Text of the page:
A mining rig is essentially a collection of high-spec (and very expensive) computers that create the signatures which verifies a block of transactions. There are currently millions of people trying to mine Bitcoin worldwide. In the first few years after Bitcoin's creation, you could successfully mine Bitcoin using your home computer or laptop. If you chose to start mining today, you would be up against industrial-sized mining centres whose sole goal is mining Bitcoin, like the Enigma facility in Iceland.

Many critics argue miners should find more sustainable ways to mine Bitcoin and other cryptocurrencies. However, there is a problem with this thinking. The fact that Bitcoin costs money to mine - the expense of buying a mining rig, setting it up, learning how the mining process works, and the cost of the power needed to run the rig - is the reason it has any value at all. If anyone could mine Bitcoin with little or no effort or expense, the cryptocurrency would be valueless.

Consider commodities like gold and silver that businesses pay people to mine underground. The manual mining process takes enormous amounts of time, money and effort. Combined with a healthy level of demand, mined assets like gold and silver retain their value. The only difference with Bitcoin is its mined with ultra-high spec PC's rather than pickaxes and shovels.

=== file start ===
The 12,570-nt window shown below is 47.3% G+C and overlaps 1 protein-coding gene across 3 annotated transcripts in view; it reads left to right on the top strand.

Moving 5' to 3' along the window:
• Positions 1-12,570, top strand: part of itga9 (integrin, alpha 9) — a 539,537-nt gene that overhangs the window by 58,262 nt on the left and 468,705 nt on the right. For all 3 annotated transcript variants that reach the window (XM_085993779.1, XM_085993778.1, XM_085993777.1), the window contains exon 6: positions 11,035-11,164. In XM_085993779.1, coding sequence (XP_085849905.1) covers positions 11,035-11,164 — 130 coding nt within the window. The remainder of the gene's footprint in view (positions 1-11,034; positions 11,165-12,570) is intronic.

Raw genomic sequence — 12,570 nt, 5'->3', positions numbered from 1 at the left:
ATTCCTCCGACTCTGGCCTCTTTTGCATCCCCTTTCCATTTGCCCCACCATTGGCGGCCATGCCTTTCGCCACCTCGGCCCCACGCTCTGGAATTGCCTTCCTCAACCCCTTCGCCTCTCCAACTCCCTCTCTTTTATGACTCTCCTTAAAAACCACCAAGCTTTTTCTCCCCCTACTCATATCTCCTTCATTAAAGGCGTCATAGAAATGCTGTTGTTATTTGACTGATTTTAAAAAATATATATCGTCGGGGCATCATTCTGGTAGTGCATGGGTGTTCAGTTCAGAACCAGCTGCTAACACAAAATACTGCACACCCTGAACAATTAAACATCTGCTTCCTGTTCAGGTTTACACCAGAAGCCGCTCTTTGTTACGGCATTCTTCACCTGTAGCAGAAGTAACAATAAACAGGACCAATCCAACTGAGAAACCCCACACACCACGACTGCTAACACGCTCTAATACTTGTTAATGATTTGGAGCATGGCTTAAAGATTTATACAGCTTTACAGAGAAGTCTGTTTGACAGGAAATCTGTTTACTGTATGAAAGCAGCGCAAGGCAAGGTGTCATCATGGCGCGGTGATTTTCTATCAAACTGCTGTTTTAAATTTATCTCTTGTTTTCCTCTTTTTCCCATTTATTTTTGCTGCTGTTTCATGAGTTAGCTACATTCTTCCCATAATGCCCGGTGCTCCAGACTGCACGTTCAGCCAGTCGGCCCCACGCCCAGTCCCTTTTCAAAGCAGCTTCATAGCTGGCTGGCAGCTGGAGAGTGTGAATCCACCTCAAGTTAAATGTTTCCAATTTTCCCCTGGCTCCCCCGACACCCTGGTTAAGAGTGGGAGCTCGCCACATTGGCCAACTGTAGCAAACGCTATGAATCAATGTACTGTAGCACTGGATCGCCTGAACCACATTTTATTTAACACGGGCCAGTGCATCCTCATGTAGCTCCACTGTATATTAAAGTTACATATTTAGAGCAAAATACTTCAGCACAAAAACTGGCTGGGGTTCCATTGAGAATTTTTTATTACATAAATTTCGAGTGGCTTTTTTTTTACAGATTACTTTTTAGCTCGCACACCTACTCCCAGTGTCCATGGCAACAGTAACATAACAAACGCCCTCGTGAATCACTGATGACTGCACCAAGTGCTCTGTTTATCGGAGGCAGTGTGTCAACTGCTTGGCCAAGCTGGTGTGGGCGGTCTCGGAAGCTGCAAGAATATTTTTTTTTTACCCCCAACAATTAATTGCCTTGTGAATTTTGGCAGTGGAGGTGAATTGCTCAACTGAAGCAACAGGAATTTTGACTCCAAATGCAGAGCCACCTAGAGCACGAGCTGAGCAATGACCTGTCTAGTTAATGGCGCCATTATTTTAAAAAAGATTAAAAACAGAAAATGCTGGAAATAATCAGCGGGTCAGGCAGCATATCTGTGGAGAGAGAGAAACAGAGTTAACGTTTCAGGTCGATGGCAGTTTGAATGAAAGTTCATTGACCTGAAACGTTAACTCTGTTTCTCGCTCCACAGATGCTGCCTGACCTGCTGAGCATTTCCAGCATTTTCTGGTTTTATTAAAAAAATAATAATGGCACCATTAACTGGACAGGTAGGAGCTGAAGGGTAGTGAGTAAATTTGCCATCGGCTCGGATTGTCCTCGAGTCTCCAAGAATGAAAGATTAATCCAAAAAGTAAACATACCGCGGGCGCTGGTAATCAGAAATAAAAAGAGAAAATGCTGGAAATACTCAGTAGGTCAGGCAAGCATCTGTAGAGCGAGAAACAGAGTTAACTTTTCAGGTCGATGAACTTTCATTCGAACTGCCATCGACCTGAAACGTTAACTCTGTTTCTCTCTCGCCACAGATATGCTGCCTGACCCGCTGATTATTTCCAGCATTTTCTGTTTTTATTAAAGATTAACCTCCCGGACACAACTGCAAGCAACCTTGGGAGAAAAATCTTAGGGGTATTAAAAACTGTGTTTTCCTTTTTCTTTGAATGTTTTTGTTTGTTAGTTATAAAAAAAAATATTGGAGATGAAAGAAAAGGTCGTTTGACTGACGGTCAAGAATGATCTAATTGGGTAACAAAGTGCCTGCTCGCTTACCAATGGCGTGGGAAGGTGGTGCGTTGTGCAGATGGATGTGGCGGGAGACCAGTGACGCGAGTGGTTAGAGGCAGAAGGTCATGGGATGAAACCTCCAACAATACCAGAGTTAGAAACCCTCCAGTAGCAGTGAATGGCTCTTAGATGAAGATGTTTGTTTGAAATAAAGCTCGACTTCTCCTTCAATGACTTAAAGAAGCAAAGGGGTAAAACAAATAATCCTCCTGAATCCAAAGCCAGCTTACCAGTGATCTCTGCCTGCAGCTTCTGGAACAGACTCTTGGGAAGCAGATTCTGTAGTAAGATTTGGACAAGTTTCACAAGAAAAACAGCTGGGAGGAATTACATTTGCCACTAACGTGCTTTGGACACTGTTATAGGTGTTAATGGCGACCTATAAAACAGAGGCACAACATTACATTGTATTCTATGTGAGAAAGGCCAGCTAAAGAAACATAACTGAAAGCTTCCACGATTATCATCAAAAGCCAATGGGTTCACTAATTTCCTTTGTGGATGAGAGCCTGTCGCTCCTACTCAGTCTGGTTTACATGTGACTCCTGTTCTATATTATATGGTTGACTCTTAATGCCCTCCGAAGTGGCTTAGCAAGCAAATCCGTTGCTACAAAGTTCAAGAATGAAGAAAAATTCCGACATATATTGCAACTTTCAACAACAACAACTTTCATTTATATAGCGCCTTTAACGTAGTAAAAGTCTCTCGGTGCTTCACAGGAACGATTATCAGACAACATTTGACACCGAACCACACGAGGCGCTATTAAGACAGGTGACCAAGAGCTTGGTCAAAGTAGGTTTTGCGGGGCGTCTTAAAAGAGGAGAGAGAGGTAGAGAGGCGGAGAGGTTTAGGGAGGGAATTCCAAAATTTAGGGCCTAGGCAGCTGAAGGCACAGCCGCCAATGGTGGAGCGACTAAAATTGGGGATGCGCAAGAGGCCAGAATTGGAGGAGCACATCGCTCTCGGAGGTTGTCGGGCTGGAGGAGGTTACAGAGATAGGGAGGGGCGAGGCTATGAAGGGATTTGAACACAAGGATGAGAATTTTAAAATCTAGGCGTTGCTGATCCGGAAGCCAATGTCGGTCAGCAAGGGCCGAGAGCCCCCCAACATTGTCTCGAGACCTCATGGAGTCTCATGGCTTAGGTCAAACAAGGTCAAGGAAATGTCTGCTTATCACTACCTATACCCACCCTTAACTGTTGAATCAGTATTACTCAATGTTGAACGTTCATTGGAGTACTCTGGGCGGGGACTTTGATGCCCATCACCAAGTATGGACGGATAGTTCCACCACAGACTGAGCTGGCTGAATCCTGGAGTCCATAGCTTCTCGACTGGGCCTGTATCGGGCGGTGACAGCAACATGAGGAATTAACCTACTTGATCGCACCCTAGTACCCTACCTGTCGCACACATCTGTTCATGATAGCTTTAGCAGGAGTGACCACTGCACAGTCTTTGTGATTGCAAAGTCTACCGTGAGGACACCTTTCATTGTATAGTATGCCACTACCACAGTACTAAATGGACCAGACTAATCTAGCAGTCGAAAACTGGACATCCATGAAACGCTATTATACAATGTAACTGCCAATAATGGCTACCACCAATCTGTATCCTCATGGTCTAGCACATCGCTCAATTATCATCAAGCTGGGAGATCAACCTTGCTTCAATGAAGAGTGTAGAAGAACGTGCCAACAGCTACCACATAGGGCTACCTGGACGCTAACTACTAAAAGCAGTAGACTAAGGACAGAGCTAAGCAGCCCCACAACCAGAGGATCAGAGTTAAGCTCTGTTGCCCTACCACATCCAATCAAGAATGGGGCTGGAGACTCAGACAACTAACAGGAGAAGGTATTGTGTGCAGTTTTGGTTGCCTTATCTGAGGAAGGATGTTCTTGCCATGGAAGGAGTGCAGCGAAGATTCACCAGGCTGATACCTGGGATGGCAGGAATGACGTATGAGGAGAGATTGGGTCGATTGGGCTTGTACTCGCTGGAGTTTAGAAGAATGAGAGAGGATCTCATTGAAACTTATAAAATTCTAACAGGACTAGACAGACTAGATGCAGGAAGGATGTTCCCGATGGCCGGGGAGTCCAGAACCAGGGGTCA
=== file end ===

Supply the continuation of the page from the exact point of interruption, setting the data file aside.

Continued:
As Bitcoin's mining process becomes more competitive, the more energy-intensive it will be to mine Bitcoin successfully. Sky-high energy costs will become Bitcoin miners most significant expenditure. Therefore, it is highly likely that mining centres worldwide will become more reliant on sustainable energy to keep their costs down, increasing their profit margins and staying competitive.

Some Chinese Bitcoin mining centres have already moved to areas with greater access to renewable energy sources, primarily the Sichuan region, where nearly 95% of the electricity comes from sustainable hydroelectric sources. Bitcoin defenders also argue the cost of managing paper currencies like the Pound is an enormous drain on energy as they require server farms and other energy-intensive resources to support them.